We had the great pleasure of a visit from Renee Martin, who’s Michigansnowpony youtube channel did a great job of bringing the DNR’s most recent foolishness with pigs to the public’s attention. She and her girls picked out a couple of pigs to take home with them, and they enjoyed their tour of the farm. Here’s the virtual version of their visit:
I’m writing outside today for the first time in a really long time. Like years. It’s been an interesting year, this year since the DNR graciously bestowed our pigs back to us. Many people have asked us, some almost immediately, “You’re OK now, back to business like before, right?” Sometimes we lie and say, “Yeah, sure.” Sometimes we half lie and say, “Well, you know, it takes time to build markets back up.” It is true, but how about building your whole process chain again with all new components because the people you worked with before are no longer working with you. It’s a daunting task, especially when you’re tired. Emotionally. Physically. Mentally. We’ve enjoyed being able to focus more on rebuilding our business. We’ve been encouraged by each person we’ve interacted with in the course of putting good food in front of folks. Our horizons have been widened by all the different people we’ve interacted with (that’s one of the things we’ve loved about these pigs). Yet, it’s a bit disheartening to have to do all that hard work. Again.
But, now it’s spring. I have time to write today, which is a pleasure. I’m listening to all the birds, especially the mourning doves. That particular song holds lovely memories of my Grandma and their farm. I’m looking at a pen full of freshly weaned little pigs out in the garden field. I just took pictures of one little boy in his homemade robot suit, and pushed another little boy on the swing set some precious friends built last weekend. I’m remembering the young man who came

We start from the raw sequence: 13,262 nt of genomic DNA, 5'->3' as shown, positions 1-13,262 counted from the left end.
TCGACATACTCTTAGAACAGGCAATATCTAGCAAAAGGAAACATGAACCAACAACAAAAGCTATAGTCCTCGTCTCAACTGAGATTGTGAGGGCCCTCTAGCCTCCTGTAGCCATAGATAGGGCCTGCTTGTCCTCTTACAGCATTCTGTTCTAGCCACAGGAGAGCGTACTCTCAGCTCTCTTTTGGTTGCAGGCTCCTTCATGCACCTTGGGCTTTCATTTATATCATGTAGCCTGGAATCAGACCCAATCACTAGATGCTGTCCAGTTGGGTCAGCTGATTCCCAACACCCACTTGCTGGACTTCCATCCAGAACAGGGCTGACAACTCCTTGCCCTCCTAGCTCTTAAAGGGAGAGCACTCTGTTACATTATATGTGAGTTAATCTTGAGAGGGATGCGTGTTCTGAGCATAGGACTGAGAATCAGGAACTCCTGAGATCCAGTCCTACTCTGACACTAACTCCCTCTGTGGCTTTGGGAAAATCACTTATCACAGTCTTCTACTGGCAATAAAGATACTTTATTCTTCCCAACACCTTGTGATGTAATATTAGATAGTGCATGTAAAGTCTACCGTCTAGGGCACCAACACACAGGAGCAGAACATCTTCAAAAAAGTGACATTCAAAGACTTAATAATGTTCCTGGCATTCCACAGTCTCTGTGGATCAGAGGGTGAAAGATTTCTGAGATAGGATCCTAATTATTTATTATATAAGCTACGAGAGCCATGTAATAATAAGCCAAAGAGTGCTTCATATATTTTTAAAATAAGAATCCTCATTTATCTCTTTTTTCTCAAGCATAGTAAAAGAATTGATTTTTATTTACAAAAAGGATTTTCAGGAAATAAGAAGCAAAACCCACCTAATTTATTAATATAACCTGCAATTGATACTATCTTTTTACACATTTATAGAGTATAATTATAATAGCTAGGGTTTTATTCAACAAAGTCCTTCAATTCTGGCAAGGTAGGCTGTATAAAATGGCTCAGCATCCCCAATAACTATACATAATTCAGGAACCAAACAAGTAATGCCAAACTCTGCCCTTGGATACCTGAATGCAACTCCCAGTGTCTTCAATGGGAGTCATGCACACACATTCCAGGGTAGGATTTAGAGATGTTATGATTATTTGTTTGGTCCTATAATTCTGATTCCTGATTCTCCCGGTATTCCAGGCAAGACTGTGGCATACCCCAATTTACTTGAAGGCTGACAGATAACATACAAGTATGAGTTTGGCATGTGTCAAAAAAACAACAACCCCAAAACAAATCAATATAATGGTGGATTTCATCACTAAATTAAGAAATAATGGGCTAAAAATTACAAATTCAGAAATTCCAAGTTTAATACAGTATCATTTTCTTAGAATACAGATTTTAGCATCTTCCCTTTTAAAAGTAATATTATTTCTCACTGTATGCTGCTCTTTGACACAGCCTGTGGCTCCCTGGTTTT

to get weaner pigs last Saturday. He’s jazzed about raising Mangalitsa pigs, using them to clear land, then coming up here to learn how to process them, and, finally, turning his backyard hogs into bacon himself. He also took in all he could of our chicken operation so he can do that, too. Budding food entrepreneurs are inspirational.
Spring is the start of the year on the farm. We start pigs, chicks, calves (one of the dairy cows is going to burst any day now), seeds, compost, butchering—all the things we do. I decided a couple months ago that I want to live by the Jewish calendar, where the new year is in the spring. It makes perfect sense to those who live by the seasons and natural rhythms.
So, like farmers all through the ages, we are really eternal optimists, no matter what we say. Because spring is the time for new starts.
This weekend will be the first opportunity to get one of this spring’s new pigs!
Here’s the official word:
Finally and at long last, we have chicks! Farming is a dynamic profession. Life is ever changing, and so does our farm. Usually we would have chickens almost done by now, but this year we needed to build a new brooder, so we are just starting them now. Rachel is our new chick person (otherwise known as the “brooder babe”). She has always been our “mother hen,” watching over the little boys and always aware of the little things that need doing. Now she’s really the “mother hen,” and doing a marvelous job even though she’s only had the position for less than a week.
The baby pigs born in February’s snow are loving April’s sun. They will be ready to go to new homes starting mid April.
The older ones are, alternately, digging to China and sunbathing.
The guys are building new chicken brooders. Our old brooder building got turned into a machine shop. So, the chicks get a new home.
And then there’s yard cleaning. Jim, Rachel, and Keith worked on getting the wood area cleaned up.
Puppies! The puppies are out and about and having fun!